It’s like the GOP thinks no one has ever listened to what they say. Like defunding Planned Parenthood, why is this even a question? They’ve been clear in their “waste, fraud and abuse” position when it comes to Medicaid. But, here we are.
From the article: “The 2015 House repeal bill did away with the federal funding for Medicaid expansion after two years. And in interviews with TPM, it is clear that Republicans from states like West Virginia and Ohio –where Medicaid expansion had drastically lowered the uninsured rate– have an interest in protecting it.”
In other words, expanding Medicaid worked – and it worked for *gasp* white people. West Virginia (according to the census) is 93.6% white. Ohio is 82.7% white. Guess who will be hurt the most in these states should the Medicaid expansion be repealed?
Here’s the deal, there are going to be a lot of uninsured Trump supporters if Republicans do what they were flippin’ elected to do. I’m trying to “muster up” sympathy, but I’m having trouble generating that emotion. It’s a shame that so many Trump supporters didn’t consider their own situations when voting against those other people getting stuff. They are in for a rude awakening.
I’m not sure how everything on this list will come about, but my money’s on defunding Planned Parenthood and the Medicaid expansion happening, because, you know… women and poor people.
Note to elected Dems: DO NOT ASSIST WITH THIS NONSENSE. This is a Republican mess. Add your support and it becomes ours as well. Just… No.
@ Pandora How is this a Republican mess, when the Dems implemented this mess. Way to pass the buck and not take ownership!! Typical!!! There was a great deal of money wasted on the ACA! It needs to be changed, NOW. This was pushed through on all!
I think the GOP has gotten itself backed into a corner, true. But I don’t think that your picture of the corner, while accurate, is “truthy” enough. There are two things going on here–(1) Trump’s people haven’t yet managed to get the new GOP in Congress into lockstep (but I think in at least the short run they will); and (2) Steve Bannon hasn’t told Trump what he thinks about ACA Repeal/Replace yet because what they’re really doing is testing memes.
And here are the memes they are testing–
(1) The ACA has placed a crushing burden on too many Americans, and has actually stripped health insurance away from many citizens by raising their premiums and deductibles to the point where people who used to have good insurance (the people who were promised that they could keep their doctors) now are being beggared to pay for shitty insurance. If you avoid numbers, you can make that sound good.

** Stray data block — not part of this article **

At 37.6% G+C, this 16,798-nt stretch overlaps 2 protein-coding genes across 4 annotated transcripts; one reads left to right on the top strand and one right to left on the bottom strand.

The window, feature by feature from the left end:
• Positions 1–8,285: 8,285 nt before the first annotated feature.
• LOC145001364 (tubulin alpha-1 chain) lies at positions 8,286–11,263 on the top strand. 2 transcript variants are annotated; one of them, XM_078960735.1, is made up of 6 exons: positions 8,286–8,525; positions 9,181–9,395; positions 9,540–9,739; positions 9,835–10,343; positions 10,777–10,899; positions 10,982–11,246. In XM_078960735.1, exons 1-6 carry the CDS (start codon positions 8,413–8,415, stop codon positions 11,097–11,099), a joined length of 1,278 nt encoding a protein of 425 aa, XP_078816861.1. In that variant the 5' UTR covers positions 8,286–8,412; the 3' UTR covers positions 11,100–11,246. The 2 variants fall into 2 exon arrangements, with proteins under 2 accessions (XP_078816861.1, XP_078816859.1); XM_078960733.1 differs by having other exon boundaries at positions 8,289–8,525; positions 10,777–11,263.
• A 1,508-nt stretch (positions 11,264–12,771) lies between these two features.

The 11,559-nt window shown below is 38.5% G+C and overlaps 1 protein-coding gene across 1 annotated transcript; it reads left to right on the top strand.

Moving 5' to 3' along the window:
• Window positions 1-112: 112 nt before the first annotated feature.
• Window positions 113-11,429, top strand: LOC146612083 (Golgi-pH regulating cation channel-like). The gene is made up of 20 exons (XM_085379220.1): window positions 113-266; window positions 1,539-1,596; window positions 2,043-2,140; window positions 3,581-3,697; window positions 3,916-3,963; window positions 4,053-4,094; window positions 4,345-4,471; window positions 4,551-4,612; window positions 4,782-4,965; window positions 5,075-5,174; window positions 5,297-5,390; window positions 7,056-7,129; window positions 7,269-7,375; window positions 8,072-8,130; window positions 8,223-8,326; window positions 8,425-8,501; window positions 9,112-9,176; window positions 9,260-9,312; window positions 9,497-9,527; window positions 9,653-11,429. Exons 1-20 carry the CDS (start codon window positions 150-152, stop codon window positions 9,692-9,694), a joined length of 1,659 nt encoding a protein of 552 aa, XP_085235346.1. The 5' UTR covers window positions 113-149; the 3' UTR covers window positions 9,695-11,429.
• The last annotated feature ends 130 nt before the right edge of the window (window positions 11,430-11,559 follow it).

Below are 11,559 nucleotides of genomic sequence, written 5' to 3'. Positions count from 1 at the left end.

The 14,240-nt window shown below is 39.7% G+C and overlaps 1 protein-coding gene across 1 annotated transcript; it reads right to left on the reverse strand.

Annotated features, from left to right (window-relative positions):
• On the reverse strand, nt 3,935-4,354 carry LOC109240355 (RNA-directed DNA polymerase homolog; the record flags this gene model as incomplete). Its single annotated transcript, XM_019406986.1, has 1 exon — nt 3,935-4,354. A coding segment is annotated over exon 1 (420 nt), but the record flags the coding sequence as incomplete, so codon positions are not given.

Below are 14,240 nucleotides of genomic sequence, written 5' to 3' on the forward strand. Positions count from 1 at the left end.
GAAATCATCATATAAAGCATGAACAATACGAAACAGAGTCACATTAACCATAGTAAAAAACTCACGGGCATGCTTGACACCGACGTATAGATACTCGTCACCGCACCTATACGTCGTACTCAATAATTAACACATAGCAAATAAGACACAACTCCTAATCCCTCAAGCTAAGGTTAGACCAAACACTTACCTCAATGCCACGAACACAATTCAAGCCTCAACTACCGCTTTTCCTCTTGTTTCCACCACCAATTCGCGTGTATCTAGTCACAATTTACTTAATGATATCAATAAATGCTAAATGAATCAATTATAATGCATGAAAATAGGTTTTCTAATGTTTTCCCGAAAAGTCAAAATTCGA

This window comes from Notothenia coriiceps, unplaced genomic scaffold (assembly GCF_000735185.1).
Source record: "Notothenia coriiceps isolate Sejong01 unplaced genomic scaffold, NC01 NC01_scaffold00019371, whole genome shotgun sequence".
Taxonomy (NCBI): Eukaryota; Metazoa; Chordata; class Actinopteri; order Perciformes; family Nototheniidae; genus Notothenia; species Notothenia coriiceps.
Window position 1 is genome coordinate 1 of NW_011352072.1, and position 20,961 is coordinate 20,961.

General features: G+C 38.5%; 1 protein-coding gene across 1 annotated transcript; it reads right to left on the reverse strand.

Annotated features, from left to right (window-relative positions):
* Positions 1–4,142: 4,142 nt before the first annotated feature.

(2) We’ve tried for the past 6 years to work with the Democrats who passed this flawed bill without any GOP votes to fix it. They didn’t want to fix it, they wanted to pretend it’s perfect. Now the voters have hired us to fix their mess. We’d still like them to be part of the solution, but if they don’t want to be, we’ll do our job.
(3) Benghazi! (Just wanted to see if you were still reading.)
(4) We have to fix Obamacare despite the inevitable disruptions caused by the Democrats poor planning, because as it stands now the insurance companies are facing bankruptcy, businesses are being asked to shoulder an unfair burden, and our citizens who can least afford it are being hit with gigantic tax penalties. If we don’t fix this the same way Ronald Reagan had to fix the economy in the early 1980s (after similar Democrat ineptitude), then we are in for more recessions, more job losses, less American greatness. Yes, it will be tough for the next few years on some people, but the right medicine doesn’t always taste good.
(5) The UK National Health Service is collapsing. As recent media accounts prove, their hospitals are in a state of humanitarian crisis. This is where socialized health care inevitably leads–to people dying in hospital beds because the death panels said they could have no medicine. We can’t afford to let that happen to our parents and our kids. Only free enterprise can save health insurance in America.
The media will normalize this by treating it as a rational set of views, and when they roll out the American Free Enterprise Health Care System our current crop of Democrats will never see the speeding truck that hits them
Well, thanks for the scary bedtime story, Steve!
So we’re back to more Republican lies? I’m not sure that will work because:
1. The Rs don’t need the Ds to pass anything. Rs will be fighting Rs. How do you blame Dems after you’ve been crowing about winning everything? It’s their show to run. And there’s no way you can pass parts of your agenda easily (tax cuts for the rich) and then whine that you can’t do anything when it comes to health care/insurance. Either they make everything a struggle, or they expose the splits among themselves.
2. No way a cancer patient, or parents with a sick child, etc. are going to be okay viewing their lost insurance as the right medicine. One chemo treatment can run up to 10,000.00. No one will accept that bill in the name of the greater good
3. The white working class voted to “punish” other people – Trump painted his villains quite clearly. They are supposed to be great again under President Trump. They are not the ones who are supposed to suffer.
4. While DE turned the ACA into a hostage situation, many states did not – a lot of those states are really red and really white. They are also really poor so they’ll be doubly hit when the GOP hits Medicaid. Again, Trump made promises to these “forgotten and ignored” people.
5. There is no way to eliminate the mandate and keep all the goodies people really, really like
6. And no one has an ounce of sympathy for insurance companies, so I’m not seeing the GOP putting them forth as victims
The Republicans own their rhetoric. Spinning a tax cut is one thing. Spinning denying a sick child is quite another.
If have as much right to health care as you can afford, your “right” is just a privilege.